Bridgetown, Barbados – The historic climate hearings on the obligations of States to protect human rights from climate change and biodiversity loss will run from 23 to 25 April at the Inter-American Court of Human Rights. Civil Society, scientists and affected communities from the Americas will participate and present their oral arguments to the Court to assist in answering the advisory opinion request submitted by Chile and Colombia. 

Greenpeace International will present oral arguments together with the Union of Concerned Scientists (UCS) and other allies in their Amicus Brief submission. The submission highlights how business enterprises, chiefly in the fossil fuel and agro-industrial sectors, bear the bulk of responsibility for the climate and biodiversity crises. Specific emphasis will be made in the oral hearings on the State’s duty to regulate business enterprises and the independent duty of business enterprises themselves to respect human rights in the context of climate change and remedy the resulting harms and violations.   

Maria Alejandra Serra, Legal Counsel, Greenpeace International said: “To guarantee the effective enjoyment of any human rights under the American Convention and specifically the human right to a healthy environment, a stable climate is paramount. An effective regulation of businesses, which are also duty bearers of the obligation to respect human rights in the context of climate change, is of utmost importance.” 

Pablo Ramirez, Climate Campaigner, Greenpeace Mexico said: “Countless claims by communities around the world who have suffered too long from harms imposed on them by colonialist, extractivist business practices, are a testimony to how the fossil fuel and agribusiness industries are impairing the full exercise of all of our human rights and also how the States are failing to guarantee these basic but fundamental rights.”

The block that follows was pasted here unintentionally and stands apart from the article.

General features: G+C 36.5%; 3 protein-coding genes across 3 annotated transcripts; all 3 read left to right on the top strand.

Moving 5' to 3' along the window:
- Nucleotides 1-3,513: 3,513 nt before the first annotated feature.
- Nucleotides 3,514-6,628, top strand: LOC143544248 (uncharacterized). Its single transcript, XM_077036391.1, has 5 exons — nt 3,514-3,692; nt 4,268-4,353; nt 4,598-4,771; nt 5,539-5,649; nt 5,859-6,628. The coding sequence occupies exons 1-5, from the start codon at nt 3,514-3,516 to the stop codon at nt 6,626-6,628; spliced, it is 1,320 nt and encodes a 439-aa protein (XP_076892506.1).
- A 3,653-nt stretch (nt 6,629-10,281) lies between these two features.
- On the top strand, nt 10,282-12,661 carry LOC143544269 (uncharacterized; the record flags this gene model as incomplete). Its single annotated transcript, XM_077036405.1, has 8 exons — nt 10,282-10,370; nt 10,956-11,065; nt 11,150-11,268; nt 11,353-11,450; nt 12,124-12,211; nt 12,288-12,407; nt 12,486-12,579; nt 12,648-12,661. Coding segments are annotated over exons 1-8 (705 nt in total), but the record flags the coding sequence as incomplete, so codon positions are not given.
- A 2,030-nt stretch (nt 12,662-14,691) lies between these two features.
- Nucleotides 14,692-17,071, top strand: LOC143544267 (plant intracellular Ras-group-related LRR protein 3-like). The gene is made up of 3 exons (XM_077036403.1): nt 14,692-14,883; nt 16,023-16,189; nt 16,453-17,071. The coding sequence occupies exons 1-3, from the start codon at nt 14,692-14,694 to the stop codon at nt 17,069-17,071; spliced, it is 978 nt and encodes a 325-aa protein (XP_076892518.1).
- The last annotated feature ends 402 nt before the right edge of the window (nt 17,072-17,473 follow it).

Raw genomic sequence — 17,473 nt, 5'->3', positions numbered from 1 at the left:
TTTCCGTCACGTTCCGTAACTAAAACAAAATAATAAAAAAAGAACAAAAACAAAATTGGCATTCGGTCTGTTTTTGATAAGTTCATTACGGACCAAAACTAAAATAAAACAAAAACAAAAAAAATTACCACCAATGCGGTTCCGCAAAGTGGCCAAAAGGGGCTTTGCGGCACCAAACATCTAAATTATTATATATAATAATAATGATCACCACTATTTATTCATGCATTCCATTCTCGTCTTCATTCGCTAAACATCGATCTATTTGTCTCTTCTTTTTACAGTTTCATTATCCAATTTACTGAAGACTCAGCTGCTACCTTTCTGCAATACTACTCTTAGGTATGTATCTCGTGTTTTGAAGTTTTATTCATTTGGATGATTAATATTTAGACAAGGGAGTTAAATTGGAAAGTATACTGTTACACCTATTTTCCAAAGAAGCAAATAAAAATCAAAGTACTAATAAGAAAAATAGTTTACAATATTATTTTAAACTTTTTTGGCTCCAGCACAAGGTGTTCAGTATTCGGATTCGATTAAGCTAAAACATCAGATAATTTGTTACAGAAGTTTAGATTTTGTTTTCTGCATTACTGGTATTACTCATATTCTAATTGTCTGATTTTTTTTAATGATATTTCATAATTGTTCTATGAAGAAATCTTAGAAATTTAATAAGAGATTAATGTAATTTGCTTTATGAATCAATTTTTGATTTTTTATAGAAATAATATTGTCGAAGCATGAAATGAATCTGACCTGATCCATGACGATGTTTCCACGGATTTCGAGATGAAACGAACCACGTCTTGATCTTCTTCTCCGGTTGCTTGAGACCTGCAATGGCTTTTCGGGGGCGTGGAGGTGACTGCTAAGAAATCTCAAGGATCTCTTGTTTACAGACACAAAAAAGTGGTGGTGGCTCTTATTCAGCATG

On the heels of the herstoric win from the KlimaSeniorinnen before the European Court of Human Rights, these public hearings represent the first opportunity for a regional human rights court to consider the question of climate change, State and non-State actors’ responsibilities to respect human rights in a non-contentious case. The community of El Bosque in Mexico, one of the first to be displaced by the rising sea levels and relocated due to climate change in the Americas region, will participate in the hearings in Manaus, Brazil on 27-29 May 2024. 


Photos and Videos can be accessed from the Greenpeace Media Library.


[1] As part of the groundbreaking Advisory Opinion process, Greenpeace International, the Center for International Environmental Law (CIEL), the Union of Concerned Scientists (UCS), the Open Society Justice Initiative (OSJI), and the New York University School of Law’s Climate Law Accelerator (CLX) submitted a joint Amicus brief to the Court focused on corporate accountability for the climate crisis. More information can be found in the Amicus brief.


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